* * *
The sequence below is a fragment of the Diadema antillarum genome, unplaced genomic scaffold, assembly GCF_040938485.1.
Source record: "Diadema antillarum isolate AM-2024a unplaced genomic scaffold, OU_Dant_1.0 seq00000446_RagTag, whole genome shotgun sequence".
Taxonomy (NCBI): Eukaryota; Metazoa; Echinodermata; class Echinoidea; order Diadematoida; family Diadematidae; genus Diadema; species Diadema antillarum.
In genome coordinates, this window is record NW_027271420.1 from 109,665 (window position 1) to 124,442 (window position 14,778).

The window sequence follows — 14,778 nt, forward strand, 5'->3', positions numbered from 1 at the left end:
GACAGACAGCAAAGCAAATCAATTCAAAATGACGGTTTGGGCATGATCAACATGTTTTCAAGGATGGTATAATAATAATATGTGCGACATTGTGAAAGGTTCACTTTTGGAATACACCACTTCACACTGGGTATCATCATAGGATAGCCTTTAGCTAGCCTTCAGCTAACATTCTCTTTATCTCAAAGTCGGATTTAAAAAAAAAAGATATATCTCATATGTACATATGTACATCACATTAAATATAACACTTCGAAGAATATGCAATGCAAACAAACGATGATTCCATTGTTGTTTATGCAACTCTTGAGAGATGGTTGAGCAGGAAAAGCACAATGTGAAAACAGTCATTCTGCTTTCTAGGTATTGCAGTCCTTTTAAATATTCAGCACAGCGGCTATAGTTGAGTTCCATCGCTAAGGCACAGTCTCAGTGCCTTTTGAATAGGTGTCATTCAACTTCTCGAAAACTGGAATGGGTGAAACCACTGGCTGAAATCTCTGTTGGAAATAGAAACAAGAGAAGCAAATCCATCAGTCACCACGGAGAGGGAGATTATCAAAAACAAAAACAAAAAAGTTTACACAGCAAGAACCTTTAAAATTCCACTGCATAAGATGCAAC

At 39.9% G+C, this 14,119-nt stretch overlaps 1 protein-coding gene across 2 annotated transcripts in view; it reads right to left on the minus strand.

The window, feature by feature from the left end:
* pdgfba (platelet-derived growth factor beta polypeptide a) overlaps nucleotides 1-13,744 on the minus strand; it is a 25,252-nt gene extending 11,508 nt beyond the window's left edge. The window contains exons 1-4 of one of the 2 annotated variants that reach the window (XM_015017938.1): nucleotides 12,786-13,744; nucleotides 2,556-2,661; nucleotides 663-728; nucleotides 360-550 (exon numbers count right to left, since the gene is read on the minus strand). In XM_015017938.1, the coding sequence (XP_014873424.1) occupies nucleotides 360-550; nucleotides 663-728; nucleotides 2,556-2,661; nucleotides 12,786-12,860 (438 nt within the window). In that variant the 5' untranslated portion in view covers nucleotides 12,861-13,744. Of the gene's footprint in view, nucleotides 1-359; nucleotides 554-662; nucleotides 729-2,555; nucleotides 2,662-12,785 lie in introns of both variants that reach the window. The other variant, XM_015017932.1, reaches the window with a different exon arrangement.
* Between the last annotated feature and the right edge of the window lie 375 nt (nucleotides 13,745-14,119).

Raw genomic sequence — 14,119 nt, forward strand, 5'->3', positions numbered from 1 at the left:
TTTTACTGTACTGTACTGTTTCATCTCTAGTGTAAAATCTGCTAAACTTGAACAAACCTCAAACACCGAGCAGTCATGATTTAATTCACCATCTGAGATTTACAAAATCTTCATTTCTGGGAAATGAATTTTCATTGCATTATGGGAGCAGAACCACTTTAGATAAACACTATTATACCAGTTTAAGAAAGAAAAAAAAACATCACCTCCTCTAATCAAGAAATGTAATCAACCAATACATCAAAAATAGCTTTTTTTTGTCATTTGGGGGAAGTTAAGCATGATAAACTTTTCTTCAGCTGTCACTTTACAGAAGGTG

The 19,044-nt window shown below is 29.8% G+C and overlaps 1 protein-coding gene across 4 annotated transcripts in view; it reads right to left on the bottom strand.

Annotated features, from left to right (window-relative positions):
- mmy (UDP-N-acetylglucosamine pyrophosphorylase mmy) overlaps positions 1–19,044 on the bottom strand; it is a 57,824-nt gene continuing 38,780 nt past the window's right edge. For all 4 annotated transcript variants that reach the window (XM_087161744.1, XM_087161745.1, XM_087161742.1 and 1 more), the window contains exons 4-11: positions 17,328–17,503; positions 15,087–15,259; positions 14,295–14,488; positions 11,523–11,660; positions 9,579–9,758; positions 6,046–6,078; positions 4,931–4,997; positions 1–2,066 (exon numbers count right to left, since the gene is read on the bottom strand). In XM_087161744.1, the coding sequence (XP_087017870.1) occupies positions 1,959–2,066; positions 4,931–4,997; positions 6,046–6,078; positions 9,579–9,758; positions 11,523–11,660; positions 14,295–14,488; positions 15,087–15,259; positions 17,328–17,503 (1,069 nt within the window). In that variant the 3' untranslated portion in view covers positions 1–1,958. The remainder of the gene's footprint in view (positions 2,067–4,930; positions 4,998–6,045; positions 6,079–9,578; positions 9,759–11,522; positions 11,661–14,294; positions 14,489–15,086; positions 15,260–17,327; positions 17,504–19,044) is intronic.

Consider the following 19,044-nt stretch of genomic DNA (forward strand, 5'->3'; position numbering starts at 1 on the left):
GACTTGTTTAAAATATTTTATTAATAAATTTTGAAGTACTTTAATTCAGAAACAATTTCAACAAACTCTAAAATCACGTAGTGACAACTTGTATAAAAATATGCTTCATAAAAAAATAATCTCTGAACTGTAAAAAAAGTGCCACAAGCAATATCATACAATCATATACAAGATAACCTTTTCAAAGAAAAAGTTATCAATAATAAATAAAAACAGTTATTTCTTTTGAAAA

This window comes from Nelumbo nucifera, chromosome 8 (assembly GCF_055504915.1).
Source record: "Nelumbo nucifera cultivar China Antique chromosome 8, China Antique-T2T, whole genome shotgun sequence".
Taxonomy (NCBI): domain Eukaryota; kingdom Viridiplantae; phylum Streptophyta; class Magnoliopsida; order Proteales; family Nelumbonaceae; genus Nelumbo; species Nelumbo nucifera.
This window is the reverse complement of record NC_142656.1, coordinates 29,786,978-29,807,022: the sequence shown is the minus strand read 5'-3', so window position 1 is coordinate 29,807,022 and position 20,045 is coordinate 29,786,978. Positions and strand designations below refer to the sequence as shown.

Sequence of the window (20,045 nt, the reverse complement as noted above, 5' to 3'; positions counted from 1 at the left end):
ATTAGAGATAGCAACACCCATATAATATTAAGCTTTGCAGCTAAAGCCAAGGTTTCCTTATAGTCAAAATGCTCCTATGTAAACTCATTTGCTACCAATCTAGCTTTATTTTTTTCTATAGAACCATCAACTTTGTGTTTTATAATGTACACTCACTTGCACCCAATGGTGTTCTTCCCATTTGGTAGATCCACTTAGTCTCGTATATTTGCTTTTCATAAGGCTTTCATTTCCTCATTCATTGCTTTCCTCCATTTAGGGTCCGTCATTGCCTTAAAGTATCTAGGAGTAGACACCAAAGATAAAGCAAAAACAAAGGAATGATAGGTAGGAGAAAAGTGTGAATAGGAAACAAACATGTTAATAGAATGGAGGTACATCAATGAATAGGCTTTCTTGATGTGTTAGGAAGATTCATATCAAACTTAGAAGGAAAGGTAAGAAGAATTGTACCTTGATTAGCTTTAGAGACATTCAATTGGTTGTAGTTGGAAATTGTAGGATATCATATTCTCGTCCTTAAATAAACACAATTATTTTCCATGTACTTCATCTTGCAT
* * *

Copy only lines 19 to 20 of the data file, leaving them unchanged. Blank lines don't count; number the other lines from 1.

Source record: "Nelumbo nucifera cultivar China Antique chromosome 8, China Antique-T2T, whole genome shotgun sequence".
Taxonomy (NCBI): domain Eukaryota; kingdom Viridiplantae; phylum Streptophyta; class Magnoliopsida; order Proteales; family Nelumbonaceae; genus Nelumbo; species Nelumbo nucifera.